Pictures At An Exhibition

     By 1874, Modest Mussorgsky was experiencing a decline all too common to the Russian story.  Once considered an icon of Russian musical compositional expression, the dual stresses of age pummeled by an all encompassing allegiance to alcohol (so vividly expressed in the ruborous proboscis highlighted in Repkin’s telling portrait of Mussorgsky) had brought progressive detachment and eventual separation from his governmental subsidy as a national composer, and the inevitable slide into obscurity.  Mussorgsky had once been secure as a member of the “Big Five”, along with Borodin, Rimsky-Korsakov, Cui, and Balakirev, a group of Russian composers who determined to express musically a Russian nationalist identity cloaked in Russian history linked to musical  impressionism and based on classic conservatory rules of composition. But genius is not always successfully muzzled by personal neglect, and 1874 produced a very special jewel of  Mussorgsky’s soaring creativity in the Piano suite, Pictures At An Exhibition that has outlasted many of his fellow compatriots compositions in the esteem of the musical public and the performers who bring it to life again and again.

Pictures At An Exhibition  was created by Mussorgsky as an inspired interpretation of his experiences viewing a St. Petersberg exhibition of paintings  by his friend, artist Viktor Hartmann, who had died suddenly from an aneurysm in 1873.  Both artist and composer were devout adherents to the concept of a Russian identity in art, and Hoffman’s death effected Mussorgsky deeply.  The musical concept came to Mussorgsky rapidly, the idea of a ‘promenade’ of musical motifs reflecting the viewer’s walk down a promenade of paintings, rising and falling in a perfect blending of colors and mood, as the viewer left one painting and came upon another.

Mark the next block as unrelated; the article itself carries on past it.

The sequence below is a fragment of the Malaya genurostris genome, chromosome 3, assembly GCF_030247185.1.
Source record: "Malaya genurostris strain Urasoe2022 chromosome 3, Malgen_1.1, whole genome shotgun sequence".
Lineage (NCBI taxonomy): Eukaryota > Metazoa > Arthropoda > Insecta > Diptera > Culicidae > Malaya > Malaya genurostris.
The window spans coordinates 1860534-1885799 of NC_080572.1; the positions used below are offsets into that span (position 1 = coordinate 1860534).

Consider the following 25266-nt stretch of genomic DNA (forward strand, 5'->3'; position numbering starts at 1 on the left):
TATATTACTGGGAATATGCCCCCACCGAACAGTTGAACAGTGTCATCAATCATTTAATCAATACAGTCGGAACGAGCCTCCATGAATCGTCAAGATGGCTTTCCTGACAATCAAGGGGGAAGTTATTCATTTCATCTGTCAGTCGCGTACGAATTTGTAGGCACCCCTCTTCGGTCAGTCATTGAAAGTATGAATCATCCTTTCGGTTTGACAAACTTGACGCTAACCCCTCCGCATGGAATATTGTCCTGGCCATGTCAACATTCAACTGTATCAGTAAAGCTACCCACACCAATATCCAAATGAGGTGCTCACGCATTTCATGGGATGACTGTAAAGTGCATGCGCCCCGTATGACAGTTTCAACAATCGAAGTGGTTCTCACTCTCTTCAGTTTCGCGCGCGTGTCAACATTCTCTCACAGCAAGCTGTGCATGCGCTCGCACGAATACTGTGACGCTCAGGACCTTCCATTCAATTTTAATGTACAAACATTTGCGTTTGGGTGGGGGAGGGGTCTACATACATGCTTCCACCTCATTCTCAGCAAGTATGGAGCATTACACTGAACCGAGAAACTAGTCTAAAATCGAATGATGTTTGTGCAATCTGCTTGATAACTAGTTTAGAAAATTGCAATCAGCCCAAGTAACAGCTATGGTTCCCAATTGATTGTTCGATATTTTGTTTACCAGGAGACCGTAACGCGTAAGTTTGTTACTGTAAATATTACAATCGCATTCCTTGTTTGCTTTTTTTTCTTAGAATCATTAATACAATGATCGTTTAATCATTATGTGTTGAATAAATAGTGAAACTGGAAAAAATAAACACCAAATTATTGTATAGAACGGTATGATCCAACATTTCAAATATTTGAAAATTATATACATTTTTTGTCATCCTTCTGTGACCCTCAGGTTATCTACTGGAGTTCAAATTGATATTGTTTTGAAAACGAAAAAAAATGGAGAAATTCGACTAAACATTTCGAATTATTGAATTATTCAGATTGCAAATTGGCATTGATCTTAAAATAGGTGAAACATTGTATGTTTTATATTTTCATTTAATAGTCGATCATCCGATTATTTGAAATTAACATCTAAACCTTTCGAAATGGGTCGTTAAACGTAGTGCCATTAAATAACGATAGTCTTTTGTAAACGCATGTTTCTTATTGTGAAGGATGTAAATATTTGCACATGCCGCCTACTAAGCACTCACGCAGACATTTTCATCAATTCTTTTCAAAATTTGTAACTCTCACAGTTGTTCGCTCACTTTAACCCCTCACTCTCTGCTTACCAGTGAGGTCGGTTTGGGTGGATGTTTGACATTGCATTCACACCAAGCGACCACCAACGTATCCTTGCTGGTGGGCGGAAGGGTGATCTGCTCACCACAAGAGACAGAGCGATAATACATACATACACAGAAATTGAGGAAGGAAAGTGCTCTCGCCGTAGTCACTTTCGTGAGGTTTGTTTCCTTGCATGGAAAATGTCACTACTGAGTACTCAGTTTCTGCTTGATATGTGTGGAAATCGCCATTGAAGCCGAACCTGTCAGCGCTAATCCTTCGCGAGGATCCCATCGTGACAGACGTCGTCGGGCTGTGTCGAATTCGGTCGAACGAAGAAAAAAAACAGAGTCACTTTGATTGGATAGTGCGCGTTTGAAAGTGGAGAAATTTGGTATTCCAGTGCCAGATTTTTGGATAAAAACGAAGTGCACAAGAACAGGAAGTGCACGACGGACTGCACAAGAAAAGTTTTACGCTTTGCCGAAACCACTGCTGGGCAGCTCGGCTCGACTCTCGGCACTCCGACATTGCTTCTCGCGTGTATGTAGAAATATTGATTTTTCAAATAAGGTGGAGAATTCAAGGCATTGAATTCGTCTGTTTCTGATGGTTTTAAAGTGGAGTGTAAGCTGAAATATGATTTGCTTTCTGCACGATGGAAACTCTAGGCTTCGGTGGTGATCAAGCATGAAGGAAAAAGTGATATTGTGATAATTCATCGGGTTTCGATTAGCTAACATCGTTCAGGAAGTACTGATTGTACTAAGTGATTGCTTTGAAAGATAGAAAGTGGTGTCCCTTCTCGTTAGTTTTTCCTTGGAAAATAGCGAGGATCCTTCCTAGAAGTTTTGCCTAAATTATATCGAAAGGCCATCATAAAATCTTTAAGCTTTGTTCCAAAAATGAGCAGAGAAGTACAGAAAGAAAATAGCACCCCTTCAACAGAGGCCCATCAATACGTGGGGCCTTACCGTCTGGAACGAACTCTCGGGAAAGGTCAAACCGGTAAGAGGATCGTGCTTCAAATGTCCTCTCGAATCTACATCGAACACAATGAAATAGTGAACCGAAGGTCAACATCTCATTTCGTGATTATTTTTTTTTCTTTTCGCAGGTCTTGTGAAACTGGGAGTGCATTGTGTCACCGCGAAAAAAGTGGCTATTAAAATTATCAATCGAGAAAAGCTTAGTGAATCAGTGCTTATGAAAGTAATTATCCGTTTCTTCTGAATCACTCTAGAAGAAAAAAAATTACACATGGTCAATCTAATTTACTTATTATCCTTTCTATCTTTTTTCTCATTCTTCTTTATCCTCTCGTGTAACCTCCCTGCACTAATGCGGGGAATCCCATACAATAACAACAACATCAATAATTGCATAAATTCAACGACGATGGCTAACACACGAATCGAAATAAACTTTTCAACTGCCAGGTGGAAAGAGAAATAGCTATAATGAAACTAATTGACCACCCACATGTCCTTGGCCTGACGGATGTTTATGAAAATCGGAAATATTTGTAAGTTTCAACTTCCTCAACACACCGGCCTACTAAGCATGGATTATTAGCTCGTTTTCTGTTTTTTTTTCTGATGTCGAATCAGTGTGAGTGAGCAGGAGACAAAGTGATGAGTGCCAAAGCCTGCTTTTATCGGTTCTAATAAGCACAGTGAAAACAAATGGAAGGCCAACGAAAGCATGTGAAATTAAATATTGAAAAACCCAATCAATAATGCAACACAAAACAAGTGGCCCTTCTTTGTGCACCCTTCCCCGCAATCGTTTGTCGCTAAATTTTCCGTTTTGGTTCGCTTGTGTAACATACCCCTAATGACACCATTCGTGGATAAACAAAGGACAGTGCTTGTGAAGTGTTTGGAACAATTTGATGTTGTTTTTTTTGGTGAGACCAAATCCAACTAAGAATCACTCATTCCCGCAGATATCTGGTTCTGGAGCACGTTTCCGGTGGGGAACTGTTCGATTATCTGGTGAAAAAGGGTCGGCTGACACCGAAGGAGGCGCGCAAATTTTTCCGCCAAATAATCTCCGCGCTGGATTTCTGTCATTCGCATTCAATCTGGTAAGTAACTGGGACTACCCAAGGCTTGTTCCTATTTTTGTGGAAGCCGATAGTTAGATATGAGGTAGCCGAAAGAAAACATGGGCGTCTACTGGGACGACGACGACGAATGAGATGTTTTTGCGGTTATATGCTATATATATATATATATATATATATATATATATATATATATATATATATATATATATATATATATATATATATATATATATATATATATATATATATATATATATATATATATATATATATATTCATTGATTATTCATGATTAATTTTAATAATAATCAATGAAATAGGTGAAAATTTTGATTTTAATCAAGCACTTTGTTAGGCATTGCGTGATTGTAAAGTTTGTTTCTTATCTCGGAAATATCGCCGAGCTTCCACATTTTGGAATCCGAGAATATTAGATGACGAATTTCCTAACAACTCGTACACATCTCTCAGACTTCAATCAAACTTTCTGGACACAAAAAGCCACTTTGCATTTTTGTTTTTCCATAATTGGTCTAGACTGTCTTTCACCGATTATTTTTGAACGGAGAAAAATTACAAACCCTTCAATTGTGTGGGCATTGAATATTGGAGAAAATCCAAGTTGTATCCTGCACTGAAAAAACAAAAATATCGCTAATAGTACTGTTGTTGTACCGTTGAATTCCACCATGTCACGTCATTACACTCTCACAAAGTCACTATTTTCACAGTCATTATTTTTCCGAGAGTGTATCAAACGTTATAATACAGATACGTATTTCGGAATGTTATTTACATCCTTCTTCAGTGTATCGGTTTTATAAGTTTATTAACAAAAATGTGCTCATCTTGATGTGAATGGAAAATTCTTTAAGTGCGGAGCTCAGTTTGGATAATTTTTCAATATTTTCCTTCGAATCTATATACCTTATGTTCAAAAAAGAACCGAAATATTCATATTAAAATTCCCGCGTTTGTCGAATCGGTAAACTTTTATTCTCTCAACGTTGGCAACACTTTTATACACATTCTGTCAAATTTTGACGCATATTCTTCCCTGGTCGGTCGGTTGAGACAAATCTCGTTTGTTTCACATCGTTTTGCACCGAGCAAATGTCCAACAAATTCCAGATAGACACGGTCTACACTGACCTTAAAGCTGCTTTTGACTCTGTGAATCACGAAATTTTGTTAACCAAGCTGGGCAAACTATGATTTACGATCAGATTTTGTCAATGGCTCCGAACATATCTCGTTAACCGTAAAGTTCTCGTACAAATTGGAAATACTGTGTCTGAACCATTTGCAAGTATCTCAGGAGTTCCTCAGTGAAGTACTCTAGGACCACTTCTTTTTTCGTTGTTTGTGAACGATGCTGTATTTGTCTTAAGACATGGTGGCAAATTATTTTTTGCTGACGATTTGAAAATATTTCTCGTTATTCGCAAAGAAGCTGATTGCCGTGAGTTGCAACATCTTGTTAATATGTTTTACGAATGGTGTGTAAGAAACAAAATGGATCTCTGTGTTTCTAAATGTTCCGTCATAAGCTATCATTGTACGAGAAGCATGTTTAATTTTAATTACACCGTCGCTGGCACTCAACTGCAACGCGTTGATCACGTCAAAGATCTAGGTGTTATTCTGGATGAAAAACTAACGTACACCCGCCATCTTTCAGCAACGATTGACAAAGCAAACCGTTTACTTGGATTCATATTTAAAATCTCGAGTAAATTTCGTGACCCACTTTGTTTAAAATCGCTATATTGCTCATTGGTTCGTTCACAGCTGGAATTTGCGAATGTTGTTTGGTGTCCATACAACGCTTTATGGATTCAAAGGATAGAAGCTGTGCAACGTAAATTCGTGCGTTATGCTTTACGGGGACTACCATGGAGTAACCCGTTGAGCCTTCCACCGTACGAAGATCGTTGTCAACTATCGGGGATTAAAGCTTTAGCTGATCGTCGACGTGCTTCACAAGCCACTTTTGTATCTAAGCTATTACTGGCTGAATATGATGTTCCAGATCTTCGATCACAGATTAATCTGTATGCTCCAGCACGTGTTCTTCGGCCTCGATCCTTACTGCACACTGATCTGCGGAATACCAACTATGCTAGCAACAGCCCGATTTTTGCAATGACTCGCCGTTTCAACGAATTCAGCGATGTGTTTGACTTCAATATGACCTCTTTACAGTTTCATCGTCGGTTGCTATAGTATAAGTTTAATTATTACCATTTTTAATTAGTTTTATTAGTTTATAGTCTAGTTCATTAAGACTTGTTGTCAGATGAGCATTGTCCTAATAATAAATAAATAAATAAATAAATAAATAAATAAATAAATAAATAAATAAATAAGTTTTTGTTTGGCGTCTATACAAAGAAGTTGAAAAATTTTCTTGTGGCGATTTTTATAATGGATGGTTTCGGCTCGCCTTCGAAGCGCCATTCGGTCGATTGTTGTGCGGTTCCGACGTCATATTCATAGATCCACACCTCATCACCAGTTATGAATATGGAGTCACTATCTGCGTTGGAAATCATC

The suite lent itself to a number of interpretations, but came to maximum fruition when it came upon another musical genius 50 years later, Maurice Ravel, who determined to bring his gifts of orchestral scoring to Mussorgsky’s masterpiece.   Ravel, a master of orchestral color, blew out the limitations of the piano to inflect nuances, shades, spectacle and ominous emotional power to each painting, with the orchestra becoming the vibrant color and expression of each scene and painting character.

Pictures At An Exhibition is as a result very much a work of art that allows musical artists to bring the elements of creation of art to the forefront, and our collective  awe as an audience to what music is capable of stimulating within our brains.  The best expression of this phenomena, is what is created when a genius composition is interpreted by a master colorist, and performed by a master conductor and orchestra at the height of their powers.  From the early 1970’s to Sir George Solti’s death in 1997, the Chicago Symphony Orchestra was felt to be the world champion of musical virtuosity and blunt orchestral power, led by Solti’s intense and dazzling vision of what was meant by being known as the greatest assembled group in classical music.  A very special gift is available to us on the the internet that ties this all together, in a Chicago Symphony performance of Pictures in which the incredible preparation of the orchestra and Solti are lovingly reproduced, followed by the dazzling performance. Worth every second of viewing, it is the perfect vehicle into the artist’s mind, and the magnificent creative impulses that humans are capable of, in creating greatness for which we all are immeasurably benefited.

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One Response to Pictures At An Exhibition

  1. Tracy says:

    Do you remember the Emerson, Lake, and Palmer version? : )

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